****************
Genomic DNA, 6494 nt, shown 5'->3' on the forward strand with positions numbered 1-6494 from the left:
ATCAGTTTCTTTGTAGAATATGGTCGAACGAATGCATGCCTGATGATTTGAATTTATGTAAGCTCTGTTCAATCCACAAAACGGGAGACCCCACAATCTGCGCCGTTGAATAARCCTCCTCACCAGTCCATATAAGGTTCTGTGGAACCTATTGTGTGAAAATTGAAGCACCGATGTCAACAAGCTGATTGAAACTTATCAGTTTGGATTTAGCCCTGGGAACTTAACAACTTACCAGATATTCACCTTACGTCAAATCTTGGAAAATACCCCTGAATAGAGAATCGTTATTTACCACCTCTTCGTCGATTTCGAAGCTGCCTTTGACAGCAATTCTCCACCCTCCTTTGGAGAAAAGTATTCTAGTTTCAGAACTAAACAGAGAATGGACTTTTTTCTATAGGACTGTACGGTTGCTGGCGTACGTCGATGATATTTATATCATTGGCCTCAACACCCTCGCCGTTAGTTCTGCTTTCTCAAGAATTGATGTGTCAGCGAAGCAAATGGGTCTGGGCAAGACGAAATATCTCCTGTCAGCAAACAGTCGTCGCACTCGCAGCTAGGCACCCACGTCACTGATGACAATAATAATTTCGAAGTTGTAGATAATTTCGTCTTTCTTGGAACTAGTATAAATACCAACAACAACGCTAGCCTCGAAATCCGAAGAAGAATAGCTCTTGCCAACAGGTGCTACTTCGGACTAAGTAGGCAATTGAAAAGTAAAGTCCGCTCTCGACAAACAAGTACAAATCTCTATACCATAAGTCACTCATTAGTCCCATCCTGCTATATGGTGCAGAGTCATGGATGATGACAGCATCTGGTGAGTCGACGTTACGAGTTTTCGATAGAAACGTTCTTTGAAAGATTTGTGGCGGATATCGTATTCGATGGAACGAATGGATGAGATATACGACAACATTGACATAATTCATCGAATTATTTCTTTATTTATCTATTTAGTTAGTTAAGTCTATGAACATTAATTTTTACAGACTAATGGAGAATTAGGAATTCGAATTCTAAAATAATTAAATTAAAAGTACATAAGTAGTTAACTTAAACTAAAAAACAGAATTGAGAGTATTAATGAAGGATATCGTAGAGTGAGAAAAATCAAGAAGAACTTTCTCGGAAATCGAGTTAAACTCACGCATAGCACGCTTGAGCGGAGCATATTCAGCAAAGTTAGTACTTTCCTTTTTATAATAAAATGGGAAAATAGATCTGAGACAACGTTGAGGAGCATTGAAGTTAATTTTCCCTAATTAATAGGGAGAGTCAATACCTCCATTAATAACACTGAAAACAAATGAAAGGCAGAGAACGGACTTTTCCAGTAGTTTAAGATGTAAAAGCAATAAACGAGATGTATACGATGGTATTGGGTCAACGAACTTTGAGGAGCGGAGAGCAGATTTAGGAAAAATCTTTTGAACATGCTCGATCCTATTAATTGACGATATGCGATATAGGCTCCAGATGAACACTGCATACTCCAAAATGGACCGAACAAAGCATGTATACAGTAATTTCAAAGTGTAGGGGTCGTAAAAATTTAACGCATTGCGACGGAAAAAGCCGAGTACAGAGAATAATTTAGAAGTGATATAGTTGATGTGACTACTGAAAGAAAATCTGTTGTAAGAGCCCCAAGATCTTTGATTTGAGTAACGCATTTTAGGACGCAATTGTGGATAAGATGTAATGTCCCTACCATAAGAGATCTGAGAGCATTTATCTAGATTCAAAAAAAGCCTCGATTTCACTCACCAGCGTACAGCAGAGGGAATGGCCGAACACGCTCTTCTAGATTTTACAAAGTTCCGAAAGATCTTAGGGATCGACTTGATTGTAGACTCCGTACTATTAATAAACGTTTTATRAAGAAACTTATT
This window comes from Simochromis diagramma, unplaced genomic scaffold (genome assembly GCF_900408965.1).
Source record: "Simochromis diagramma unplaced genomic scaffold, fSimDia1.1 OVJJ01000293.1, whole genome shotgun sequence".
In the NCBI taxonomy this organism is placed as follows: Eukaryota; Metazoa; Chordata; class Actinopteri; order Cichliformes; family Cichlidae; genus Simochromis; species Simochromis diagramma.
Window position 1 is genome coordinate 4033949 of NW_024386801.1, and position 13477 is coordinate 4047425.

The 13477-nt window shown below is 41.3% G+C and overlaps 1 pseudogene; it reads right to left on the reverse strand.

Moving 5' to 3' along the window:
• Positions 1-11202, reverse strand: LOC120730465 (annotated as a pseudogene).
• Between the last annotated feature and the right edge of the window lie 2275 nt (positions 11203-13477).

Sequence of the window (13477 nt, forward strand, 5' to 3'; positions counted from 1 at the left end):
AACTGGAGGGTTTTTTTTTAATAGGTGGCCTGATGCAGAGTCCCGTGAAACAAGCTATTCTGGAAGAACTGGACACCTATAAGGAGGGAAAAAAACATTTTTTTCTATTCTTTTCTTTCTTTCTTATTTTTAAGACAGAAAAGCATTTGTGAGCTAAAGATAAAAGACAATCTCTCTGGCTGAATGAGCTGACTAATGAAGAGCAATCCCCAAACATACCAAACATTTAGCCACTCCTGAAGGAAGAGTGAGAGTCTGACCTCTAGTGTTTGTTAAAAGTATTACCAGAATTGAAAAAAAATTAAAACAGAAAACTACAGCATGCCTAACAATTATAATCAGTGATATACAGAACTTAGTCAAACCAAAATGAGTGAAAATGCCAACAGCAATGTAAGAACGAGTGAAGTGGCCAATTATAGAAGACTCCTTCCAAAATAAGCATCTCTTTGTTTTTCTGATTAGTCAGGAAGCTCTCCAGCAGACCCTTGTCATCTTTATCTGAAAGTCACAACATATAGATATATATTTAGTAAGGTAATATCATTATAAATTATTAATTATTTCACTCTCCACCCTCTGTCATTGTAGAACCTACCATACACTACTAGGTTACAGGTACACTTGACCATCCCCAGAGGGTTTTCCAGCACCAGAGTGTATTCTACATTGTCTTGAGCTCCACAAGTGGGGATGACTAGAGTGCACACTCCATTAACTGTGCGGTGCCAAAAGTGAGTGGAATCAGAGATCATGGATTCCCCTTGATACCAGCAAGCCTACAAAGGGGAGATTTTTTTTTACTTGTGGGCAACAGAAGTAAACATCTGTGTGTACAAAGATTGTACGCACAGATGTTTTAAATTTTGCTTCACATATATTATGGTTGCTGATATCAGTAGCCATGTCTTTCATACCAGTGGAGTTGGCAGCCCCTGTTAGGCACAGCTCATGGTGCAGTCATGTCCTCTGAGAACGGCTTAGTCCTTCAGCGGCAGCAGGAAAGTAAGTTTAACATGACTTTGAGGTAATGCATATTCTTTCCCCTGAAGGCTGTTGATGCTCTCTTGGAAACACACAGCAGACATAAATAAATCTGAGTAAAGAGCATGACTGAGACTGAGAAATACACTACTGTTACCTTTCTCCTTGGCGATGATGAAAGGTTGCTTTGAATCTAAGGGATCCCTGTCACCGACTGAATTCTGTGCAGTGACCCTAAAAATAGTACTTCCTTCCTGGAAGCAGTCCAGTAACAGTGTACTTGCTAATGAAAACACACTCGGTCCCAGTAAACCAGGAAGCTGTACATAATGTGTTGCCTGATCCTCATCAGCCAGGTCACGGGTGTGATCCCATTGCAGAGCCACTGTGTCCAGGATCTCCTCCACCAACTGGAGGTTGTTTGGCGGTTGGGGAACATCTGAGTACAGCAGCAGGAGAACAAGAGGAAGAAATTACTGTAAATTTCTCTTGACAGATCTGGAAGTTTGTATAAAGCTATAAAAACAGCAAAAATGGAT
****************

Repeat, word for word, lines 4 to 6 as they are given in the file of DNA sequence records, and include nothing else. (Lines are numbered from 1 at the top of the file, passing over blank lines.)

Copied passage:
Source record: "Simochromis diagramma unplaced genomic scaffold, fSimDia1.1 OVJJ01000293.1, whole genome shotgun sequence".
In the NCBI taxonomy this organism is placed as follows: Eukaryota; Metazoa; Chordata; class Actinopteri; order Cichliformes; family Cichlidae; genus Simochromis; species Simochromis diagramma.
Window position 1 is genome coordinate 4033949 of NW_024386801.1, and position 13477 is coordinate 4047425.